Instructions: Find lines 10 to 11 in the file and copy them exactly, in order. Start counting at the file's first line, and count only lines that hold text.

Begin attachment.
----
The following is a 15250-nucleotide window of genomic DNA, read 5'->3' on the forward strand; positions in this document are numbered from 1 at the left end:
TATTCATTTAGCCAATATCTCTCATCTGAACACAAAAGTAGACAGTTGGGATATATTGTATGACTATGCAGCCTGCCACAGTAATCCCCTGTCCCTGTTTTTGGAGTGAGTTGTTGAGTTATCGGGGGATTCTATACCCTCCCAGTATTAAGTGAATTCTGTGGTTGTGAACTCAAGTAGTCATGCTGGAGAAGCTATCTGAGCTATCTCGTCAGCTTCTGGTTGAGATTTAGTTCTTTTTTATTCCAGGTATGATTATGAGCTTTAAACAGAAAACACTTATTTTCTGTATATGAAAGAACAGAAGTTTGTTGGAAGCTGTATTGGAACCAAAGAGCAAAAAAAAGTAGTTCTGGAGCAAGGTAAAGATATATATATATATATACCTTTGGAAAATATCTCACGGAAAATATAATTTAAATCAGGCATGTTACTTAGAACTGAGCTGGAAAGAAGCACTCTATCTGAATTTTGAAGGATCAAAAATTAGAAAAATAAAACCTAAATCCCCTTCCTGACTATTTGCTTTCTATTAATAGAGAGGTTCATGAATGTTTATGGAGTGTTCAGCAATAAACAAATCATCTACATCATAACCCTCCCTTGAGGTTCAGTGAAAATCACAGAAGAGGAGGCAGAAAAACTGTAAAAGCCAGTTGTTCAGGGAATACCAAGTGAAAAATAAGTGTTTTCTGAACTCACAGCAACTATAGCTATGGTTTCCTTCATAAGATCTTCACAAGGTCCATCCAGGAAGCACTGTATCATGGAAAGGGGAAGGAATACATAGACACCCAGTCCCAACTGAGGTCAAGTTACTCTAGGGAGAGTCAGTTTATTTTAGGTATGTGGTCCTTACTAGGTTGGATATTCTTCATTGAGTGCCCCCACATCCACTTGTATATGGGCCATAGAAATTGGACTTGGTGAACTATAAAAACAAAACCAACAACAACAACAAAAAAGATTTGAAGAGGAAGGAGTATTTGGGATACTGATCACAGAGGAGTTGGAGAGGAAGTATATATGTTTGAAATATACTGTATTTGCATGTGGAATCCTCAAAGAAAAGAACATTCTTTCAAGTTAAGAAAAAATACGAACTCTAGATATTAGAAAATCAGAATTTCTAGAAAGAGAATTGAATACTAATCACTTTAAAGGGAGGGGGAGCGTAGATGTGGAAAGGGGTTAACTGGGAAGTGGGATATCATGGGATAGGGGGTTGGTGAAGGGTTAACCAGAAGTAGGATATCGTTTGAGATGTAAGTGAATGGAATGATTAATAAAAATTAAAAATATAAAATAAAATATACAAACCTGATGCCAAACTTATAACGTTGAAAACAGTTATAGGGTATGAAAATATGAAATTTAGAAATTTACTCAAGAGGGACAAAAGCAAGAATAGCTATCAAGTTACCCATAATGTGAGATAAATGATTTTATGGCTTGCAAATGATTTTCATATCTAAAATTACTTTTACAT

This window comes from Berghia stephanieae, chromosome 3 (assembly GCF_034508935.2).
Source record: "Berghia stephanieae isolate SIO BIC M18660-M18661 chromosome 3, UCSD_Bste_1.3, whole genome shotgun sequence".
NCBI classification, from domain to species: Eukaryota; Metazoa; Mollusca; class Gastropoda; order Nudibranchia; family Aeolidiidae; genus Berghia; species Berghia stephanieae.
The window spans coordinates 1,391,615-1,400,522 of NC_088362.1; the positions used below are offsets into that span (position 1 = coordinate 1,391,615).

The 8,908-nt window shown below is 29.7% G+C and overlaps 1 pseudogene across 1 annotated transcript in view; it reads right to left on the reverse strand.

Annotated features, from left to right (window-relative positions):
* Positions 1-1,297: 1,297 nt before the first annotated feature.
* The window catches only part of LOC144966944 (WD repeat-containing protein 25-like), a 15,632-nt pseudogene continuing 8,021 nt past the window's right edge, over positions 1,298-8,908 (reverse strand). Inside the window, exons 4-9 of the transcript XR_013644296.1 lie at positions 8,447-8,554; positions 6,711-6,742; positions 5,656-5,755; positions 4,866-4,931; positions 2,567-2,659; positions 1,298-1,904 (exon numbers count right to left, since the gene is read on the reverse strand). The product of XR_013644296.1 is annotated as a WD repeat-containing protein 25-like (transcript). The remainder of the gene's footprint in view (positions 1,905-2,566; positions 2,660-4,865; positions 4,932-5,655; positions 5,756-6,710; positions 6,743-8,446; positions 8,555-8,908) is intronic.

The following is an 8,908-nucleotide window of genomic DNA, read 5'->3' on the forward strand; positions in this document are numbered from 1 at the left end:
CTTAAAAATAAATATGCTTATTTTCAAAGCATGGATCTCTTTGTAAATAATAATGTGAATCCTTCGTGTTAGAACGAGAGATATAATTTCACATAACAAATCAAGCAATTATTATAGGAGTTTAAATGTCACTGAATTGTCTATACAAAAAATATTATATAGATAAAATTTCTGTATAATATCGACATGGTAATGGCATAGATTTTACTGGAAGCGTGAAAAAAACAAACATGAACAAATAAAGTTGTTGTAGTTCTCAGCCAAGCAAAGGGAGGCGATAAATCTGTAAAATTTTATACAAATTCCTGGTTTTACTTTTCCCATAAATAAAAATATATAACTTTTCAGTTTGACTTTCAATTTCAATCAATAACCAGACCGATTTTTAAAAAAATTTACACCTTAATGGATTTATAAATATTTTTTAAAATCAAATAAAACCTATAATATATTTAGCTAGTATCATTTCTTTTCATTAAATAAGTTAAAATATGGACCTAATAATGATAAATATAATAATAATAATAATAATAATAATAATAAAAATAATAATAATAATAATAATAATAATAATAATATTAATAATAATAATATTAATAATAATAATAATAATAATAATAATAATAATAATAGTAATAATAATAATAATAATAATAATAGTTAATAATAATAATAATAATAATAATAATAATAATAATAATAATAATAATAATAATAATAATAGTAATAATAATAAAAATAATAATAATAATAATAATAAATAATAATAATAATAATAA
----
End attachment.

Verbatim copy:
* The window catches only part of LOC144966944 (WD repeat-containing protein 25-like), a 15,632-nt pseudogene continuing 8,021 nt past the window's right edge, over positions 1,298-8,908 (reverse strand). Inside the window, exons 4-9 of the transcript XR_013644296.1 lie at positions 8,447-8,554; positions 6,711-6,742; positions 5,656-5,755; positions 4,866-4,931; positions 2,567-2,659; positions 1,298-1,904 (exon numbers count right to left, since the gene is read on the reverse strand). The product of XR_013644296.1 is annotated as a WD repeat-containing protein 25-like (transcript). The remainder of the gene's footprint in view (positions 1,905-2,566; positions 2,660-4,865; positions 4,932-5,655; positions 5,756-6,710; positions 6,743-8,446; positions 8,555-8,908) is intronic.

The following is an 8,908-nucleotide window of genomic DNA, read 5'->3' on the forward strand; positions in this document are numbered from 1 at the left end: